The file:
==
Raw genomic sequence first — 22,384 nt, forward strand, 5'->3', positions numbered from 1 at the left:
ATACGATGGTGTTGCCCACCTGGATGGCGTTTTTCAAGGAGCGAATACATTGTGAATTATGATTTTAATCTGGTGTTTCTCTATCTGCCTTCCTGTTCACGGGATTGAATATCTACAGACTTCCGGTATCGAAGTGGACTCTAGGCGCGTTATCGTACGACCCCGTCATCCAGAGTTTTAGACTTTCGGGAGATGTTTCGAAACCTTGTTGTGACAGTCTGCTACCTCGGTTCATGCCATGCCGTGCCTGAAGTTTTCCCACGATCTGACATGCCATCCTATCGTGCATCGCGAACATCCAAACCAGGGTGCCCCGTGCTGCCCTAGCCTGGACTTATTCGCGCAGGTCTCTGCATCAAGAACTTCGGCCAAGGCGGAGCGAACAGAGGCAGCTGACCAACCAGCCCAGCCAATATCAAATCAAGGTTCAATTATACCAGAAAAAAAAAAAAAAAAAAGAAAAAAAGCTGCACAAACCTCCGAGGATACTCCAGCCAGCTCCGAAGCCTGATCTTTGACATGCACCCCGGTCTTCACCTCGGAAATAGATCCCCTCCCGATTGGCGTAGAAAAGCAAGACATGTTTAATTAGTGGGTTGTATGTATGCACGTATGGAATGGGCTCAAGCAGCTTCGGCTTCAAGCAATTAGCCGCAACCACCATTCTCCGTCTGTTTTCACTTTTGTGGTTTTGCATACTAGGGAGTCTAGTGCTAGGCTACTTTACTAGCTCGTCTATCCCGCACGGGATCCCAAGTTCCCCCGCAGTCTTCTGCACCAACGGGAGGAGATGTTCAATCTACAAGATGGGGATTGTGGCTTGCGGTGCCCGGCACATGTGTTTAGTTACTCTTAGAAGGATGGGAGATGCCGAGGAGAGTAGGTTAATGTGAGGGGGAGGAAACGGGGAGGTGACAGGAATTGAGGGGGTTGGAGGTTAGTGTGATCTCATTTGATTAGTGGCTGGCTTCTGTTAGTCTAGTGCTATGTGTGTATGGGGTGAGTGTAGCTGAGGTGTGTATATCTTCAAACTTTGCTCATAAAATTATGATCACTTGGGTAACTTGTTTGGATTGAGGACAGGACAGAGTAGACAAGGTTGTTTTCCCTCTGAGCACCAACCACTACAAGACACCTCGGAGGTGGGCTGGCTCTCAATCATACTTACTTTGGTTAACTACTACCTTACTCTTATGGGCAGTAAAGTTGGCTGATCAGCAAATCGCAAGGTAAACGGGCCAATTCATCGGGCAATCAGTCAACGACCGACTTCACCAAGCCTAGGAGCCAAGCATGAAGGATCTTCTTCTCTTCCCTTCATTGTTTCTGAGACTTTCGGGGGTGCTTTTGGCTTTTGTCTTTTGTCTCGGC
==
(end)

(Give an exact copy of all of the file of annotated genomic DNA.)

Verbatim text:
Raw genomic sequence first — 22,384 nt, forward strand, 5'->3', positions numbered from 1 at the left:
ATACGATGGTGTTGCCCACCTGGATGGCGTTTTTCAAGGAGCGAATACATTGTGAATTATGATTTTAATCTGGTGTTTCTCTATCTGCCTTCCTGTTCACGGGATTGAATATCTACAGACTTCCGGTATCGAAGTGGACTCTAGGCGCGTTATCGTACGACCCCGTCATCCAGAGTTTTAGACTTTCGGGAGATGTTTCGAAACCTTGTTGTGACAGTCTGCTACCTCGGTTCATGCCATGCCGTGCCTGAAGTTTTCCCACGATCTGACATGCCATCCTATCGTGCATCGCGAACATCCAAACCAGGGTGCCCCGTGCTGCCCTAGCCTGGACTTATTCGCGCAGGTCTCTGCATCAAGAACTTCGGCCAAGGCGGAGCGAACAGAGGCAGCTGACCAACCAGCCCAGCCAATATCAAATCAAGGTTCAATTATACCAGAAAAAAAAAAAAAAAAAAGAAAAAAAGCTGCACAAACCTCCGAGGATACTCCAGCCAGCTCCGAAGCCTGATCTTTGACATGCACCCCGGTCTTCACCTCGGAAATAGATCCCCTCCCGATTGGCGTAGAAAAGCAAGACATGTTTAATTAGTGGGTTGTATGTATGCACGTATGGAATGGGCTCAAGCAGCTTCGGCTTCAAGCAATTAGCCGCAACCACCATTCTCCGTCTGTTTTCACTTTTGTGGTTTTGCATACTAGGGAGTCTAGTGCTAGGCTACTTTACTAGCTCGTCTATCCCGCACGGGATCCCAAGTTCCCCCGCAGTCTTCTGCACCAACGGGAGGAGATGTTCAATCTACAAGATGGGGATTGTGGCTTGCGGTGCCCGGCACATGTGTTTAGTTACTCTTAGAAGGATGGGAGATGCCGAGGAGAGTAGGTTAATGTGAGGGGGAGGAAACGGGGAGGTGACAGGAATTGAGGGGGTTGGAGGTTAGTGTGATCTCATTTGATTAGTGGCTGGCTTCTGTTAGTCTAGTGCTATGTGTGTATGGGGTGAGTGTAGCTGAGGTGTGTATATCTTCAAACTTTGCTCATAAAATTATGATCACTTGGGTAACTTGTTTGGATTGAGGACAGGACAGAGTAGACAAGGTTGTTTTCCCTCTGAGCACCAACCACTACAAGACACCTCGGAGGTGGGCTGGCTCTCAATCATACTTACTTTGGTTAACTACTACCTTACTCTTATGGGCAGTAAAGTTGGCTGATCAGCAAATCGCAAGGTAAACGGGCCAATTCATCGGGCAATCAGTCAACGACCGACTTCACCAAGCCTAGGAGCCAAGCATGAAGGATCTTCTTCTCTTCCCTTCATTGTTTCTGAGACTTTCGGGGGTGCTTTTGGCTTTTGTCTTTTGTCTCGGC